Native American Education Program builds bridges with students, families, and community

Since its founding in 1976, the vision of the Grand Rapids Public School Native American Education program has been to support students in achieving “gakina agegoo ji-ni-minoowazhiwebag,” a balanced and productive future. As West Michigan’s only school-based program serving Native American children, NAEP serves Native American students within GRPS as well as their parents and community members throughout Greater Grand Rapids. NAEP is a federally funded Title VI program. Any GRPS student grades K through 12 identified through the Student Eligibility form (506) can participate. One goal of the program is to increase graduation rates.

“All of our teachers are Native Americans,” says Miranda Recollet, NAEP program specialist and Anishinaabe who hails from Canada. “With that kind of background and knowing what comes with being Native American, we are able to connect with these students on a deeper level."

After school programming raises Native American students’ awareness and experience of their culture, Michigan’s first languages, and tribal heritage while reinforcing lessons their teachers are presenting in the classroom. For example, when students were studying conductors as part of their science curriculum, the NAEP after-school programming shared lessons on the conductive properties of copper, a metal that has great spiritual and practical significance in Native American history and culture.

“Having an understanding of what it means to be Native American within West Michigan or Grand Rapids is really important,” Recollet says. “It is important that we [NAEP staff] have this background as we often liaison with counselors and teachers. We understand what the student’s or family’s mentality is.”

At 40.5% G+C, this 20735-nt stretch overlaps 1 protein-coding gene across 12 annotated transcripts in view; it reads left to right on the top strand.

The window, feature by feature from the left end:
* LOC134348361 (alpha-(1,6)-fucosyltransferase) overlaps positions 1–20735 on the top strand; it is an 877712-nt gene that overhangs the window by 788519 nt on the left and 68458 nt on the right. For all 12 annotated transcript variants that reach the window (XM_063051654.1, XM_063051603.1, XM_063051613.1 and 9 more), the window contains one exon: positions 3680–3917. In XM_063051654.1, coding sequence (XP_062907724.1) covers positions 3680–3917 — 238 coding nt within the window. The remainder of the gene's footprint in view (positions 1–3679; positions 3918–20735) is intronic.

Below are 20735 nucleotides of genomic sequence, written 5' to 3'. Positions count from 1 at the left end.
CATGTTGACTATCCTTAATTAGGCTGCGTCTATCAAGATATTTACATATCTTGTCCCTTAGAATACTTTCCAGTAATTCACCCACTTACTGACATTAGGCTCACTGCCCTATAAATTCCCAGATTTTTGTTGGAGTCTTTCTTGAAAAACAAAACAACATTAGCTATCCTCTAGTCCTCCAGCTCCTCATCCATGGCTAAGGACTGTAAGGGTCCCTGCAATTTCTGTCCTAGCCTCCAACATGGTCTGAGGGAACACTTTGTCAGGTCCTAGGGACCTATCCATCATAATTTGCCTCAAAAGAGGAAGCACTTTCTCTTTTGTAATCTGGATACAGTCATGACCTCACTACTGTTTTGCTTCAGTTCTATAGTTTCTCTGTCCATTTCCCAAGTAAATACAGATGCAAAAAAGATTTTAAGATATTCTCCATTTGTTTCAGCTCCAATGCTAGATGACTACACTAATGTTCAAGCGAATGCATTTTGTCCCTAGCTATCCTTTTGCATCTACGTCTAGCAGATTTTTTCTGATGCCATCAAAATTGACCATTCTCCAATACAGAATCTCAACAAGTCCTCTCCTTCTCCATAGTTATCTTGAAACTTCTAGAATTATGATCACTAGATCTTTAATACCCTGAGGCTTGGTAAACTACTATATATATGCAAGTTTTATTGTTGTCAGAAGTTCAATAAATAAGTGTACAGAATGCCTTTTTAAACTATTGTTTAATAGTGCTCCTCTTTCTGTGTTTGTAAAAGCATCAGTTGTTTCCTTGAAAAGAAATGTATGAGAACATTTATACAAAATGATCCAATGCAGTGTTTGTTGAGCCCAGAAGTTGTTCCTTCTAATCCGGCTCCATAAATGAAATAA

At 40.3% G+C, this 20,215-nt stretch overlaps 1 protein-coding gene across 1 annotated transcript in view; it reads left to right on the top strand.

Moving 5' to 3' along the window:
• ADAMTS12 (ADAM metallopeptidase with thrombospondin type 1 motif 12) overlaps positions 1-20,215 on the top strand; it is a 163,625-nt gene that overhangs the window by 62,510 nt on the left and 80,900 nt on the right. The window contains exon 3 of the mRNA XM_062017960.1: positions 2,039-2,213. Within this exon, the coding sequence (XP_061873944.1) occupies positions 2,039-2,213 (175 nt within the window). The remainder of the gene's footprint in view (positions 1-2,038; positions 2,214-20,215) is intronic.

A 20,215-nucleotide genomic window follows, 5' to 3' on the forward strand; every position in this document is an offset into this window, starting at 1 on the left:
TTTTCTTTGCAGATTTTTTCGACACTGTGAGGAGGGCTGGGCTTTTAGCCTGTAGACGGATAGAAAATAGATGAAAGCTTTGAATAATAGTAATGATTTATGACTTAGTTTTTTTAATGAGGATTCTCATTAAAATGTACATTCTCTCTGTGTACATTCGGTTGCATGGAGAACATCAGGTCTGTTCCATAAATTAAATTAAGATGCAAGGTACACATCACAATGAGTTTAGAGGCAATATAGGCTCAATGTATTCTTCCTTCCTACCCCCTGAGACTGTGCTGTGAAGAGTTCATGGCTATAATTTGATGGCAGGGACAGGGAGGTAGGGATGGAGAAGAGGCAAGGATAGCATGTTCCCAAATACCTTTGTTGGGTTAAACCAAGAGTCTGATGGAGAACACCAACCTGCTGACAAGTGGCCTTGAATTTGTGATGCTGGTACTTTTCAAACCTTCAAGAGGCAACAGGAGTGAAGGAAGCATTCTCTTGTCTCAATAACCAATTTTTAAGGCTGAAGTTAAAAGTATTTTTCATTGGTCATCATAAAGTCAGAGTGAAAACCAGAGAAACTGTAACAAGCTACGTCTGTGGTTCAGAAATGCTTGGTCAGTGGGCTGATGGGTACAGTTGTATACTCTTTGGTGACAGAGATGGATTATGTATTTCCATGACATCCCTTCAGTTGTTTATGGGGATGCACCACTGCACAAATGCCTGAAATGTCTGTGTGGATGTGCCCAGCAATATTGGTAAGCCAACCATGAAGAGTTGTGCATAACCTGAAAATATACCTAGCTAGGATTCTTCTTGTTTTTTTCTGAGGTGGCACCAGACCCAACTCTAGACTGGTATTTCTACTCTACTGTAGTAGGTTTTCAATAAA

NAEP’s College Leadership Group assists ninth through 12th grade students with financial aid, college campus visits, and preparing for college. And, NAEP also involves students, their families, and the broader community in language courses, youth drum groups, and school assemblies — fall Michigan Indian Day festivities, and spring Pow Wows where the Maampi-E-Oujiijig Anishinaabe Binoojiinyag (native children who originate from here) make regalia and dance.

“We have very close connections with local tribes, the Match-E-Be-Nash-She-Wish Pottawatomi (Gun Lake Tribe) and the Nottawaseppi Huron Band of the Potawatomi,” Recollet says. “And, we have a very close relationship with the 12 federally recognized tribes in Michigan.

In addition to formal programming during the school day and after school, NAEP program staff make themselves available when questions or concerns about Native American issues come up within the district.

“We always try to make ourselves available,” Recollet says. “We are Native Americans but don’t try to speak for all Native Americans. If someone in the community that can help has a unique expertise, we connect them with that teacher, student, family, or parent.”

While recent headlines have communicated the disparities in health, income, and experience of police brutality in our African American and Latinx populations, Native Americans are for the most part overlooked. Statistics for disparities that Native Americans experience in health, income, and police brutality are equally alarming. Recollet sees the GRPS NAEP as one small way of addressing and overcoming those disparities here in West Michigan. 

“The goal of our program is to connect with our Native American community and create programming that encourages culture and inclusivity. GRPS has really been quite amazing with that support,” she concludes. “We like to really ensure that we are providing that history, culture, and language but also the contemporary ideals of what it means to be Native American today.”

Written by Estelle Slootmaker, Interim Innovation News Editor 
Photos courtesy Grand Rapids Public Schools Native American Education Program

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